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Houshang Golshiri

Fiction writer, critic, and editor, Houshang Golshiri was born in Isfahan in 1937. He was one of the first Iranian writers to use modern literary techniques, and is recognized as one of the most influential writers of Persian prose of the twentieth century. In 1965 Golshiri helped to found Iran's chief literary journal, and in 1968 he established, along with other writers protesting government censorship, the Iranian Writers Association. Golshiri's stories and efforts to establish basic rights for writers landed him in trouble-- including imprisonment and a ban on his books--with both the Pahlavi regime and the Islamic Republic. In 1999 he was awarded the Erich-Maria Remarque Peace Prize for his struggle to promote democracy and human rights in Iran. Golshiri died, allegedly of meningitis, on June 5, 2000, in Tehran.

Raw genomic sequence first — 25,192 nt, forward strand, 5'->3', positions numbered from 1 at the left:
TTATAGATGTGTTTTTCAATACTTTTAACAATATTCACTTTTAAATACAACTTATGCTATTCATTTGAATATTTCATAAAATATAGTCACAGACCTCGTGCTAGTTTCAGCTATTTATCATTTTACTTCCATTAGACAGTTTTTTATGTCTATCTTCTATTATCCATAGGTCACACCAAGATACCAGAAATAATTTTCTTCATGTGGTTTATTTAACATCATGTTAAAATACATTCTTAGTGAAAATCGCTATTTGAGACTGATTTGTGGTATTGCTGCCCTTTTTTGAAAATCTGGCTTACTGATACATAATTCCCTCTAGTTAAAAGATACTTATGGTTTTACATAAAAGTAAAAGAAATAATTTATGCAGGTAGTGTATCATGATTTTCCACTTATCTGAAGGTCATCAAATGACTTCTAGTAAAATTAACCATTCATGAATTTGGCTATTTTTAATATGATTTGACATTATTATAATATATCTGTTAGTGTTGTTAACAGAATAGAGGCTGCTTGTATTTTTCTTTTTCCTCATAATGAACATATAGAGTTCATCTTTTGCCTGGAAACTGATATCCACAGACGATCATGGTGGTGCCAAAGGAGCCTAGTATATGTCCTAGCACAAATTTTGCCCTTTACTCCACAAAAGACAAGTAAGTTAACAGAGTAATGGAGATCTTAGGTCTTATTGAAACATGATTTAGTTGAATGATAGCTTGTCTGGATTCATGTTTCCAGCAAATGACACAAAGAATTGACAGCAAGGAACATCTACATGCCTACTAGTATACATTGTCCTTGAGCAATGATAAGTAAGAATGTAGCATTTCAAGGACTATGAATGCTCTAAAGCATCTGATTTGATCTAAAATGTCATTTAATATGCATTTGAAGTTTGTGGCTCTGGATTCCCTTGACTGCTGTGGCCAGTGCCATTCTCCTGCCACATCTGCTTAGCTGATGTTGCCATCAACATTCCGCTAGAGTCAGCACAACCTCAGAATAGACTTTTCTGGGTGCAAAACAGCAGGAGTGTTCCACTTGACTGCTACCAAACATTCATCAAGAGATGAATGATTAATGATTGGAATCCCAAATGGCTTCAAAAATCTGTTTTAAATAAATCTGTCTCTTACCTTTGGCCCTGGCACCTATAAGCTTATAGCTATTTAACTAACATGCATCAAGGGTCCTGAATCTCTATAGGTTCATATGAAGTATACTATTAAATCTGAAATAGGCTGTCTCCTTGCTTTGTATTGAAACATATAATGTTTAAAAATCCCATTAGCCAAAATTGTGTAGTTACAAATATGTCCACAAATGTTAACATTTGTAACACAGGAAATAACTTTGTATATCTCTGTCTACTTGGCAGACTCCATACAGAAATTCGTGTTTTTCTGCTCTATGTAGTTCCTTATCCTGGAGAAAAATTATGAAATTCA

Mage has published a collection of his short stories, edited by Professor Heshmat Moayyad, called Black Parrot, Green Crow, as well as his novella, King of the Benighted first published by Mage in English under the psuedonymn Manuchehr Irani, translated by Abbas Milani. Houshang Golshiri's stories "The Wolf" and "Portrait of an Innocent" in Stories from Iran: A Chicago Anthology.

 

Houshang Golshiri